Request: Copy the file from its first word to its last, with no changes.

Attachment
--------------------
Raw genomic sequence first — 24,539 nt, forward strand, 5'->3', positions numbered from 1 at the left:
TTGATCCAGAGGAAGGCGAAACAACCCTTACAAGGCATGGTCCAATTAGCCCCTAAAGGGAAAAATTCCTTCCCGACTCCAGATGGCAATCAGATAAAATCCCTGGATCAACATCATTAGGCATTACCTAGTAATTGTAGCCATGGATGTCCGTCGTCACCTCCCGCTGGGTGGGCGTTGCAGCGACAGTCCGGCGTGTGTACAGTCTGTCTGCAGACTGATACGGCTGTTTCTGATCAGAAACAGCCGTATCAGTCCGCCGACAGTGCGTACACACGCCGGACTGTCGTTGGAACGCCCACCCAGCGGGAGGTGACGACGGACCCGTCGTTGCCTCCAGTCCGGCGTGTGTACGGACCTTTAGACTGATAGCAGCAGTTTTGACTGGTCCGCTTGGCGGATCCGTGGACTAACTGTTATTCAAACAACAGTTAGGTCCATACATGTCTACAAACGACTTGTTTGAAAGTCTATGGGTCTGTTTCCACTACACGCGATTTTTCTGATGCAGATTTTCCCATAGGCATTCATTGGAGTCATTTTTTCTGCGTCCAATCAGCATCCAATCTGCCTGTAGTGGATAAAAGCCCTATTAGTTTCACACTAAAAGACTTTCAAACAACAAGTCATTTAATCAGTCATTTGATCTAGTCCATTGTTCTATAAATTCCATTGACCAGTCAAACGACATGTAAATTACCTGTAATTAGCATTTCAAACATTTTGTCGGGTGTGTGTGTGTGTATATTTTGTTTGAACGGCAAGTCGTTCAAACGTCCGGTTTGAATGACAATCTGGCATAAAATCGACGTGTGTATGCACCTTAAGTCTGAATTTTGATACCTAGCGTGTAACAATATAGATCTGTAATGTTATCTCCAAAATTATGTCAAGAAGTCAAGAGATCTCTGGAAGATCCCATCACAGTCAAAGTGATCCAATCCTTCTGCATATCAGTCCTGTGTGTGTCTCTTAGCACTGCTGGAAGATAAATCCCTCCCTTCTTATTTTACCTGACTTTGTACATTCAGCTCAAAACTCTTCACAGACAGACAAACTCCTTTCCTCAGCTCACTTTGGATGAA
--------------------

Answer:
Raw genomic sequence first — 24,539 nt, forward strand, 5'->3', positions numbered from 1 at the left:
TTGATCCAGAGGAAGGCGAAACAACCCTTACAAGGCATGGTCCAATTAGCCCCTAAAGGGAAAAATTCCTTCCCGACTCCAGATGGCAATCAGATAAAATCCCTGGATCAACATCATTAGGCATTACCTAGTAATTGTAGCCATGGATGTCCGTCGTCACCTCCCGCTGGGTGGGCGTTGCAGCGACAGTCCGGCGTGTGTACAGTCTGTCTGCAGACTGATACGGCTGTTTCTGATCAGAAACAGCCGTATCAGTCCGCCGACAGTGCGTACACACGCCGGACTGTCGTTGGAACGCCCACCCAGCGGGAGGTGACGACGGACCCGTCGTTGCCTCCAGTCCGGCGTGTGTACGGACCTTTAGACTGATAGCAGCAGTTTTGACTGGTCCGCTTGGCGGATCCGTGGACTAACTGTTATTCAAACAACAGTTAGGTCCATACATGTCTACAAACGACTTGTTTGAAAGTCTATGGGTCTGTTTCCACTACACGCGATTTTTCTGATGCAGATTTTCCCATAGGCATTCATTGGAGTCATTTTTTCTGCGTCCAATCAGCATCCAATCTGCCTGTAGTGGATAAAAGCCCTATTAGTTTCACACTAAAAGACTTTCAAACAACAAGTCATTTAATCAGTCATTTGATCTAGTCCATTGTTCTATAAATTCCATTGACCAGTCAAACGACATGTAAATTACCTGTAATTAGCATTTCAAACATTTTGTCGGGTGTGTGTGTGTGTATATTTTGTTTGAACGGCAAGTCGTTCAAACGTCCGGTTTGAATGACAATCTGGCATAAAATCGACGTGTGTATGCACCTTAAGTCTGAATTTTGATACCTAGCGTGTAACAATATAGATCTGTAATGTTATCTCCAAAATTATGTCAAGAAGTCAAGAGATCTCTGGAAGATCCCATCACAGTCAAAGTGATCCAATCCTTCTGCATATCAGTCCTGTGTGTGTCTCTTAGCACTGCTGGAAGATAAATCCCTCCCTTCTTATTTTACCTGACTTTGTACATTCAGCTCAAAACTCTTCACAGACAGACAAACTCCTTTCCTCAGCTCACTTTGGATGAA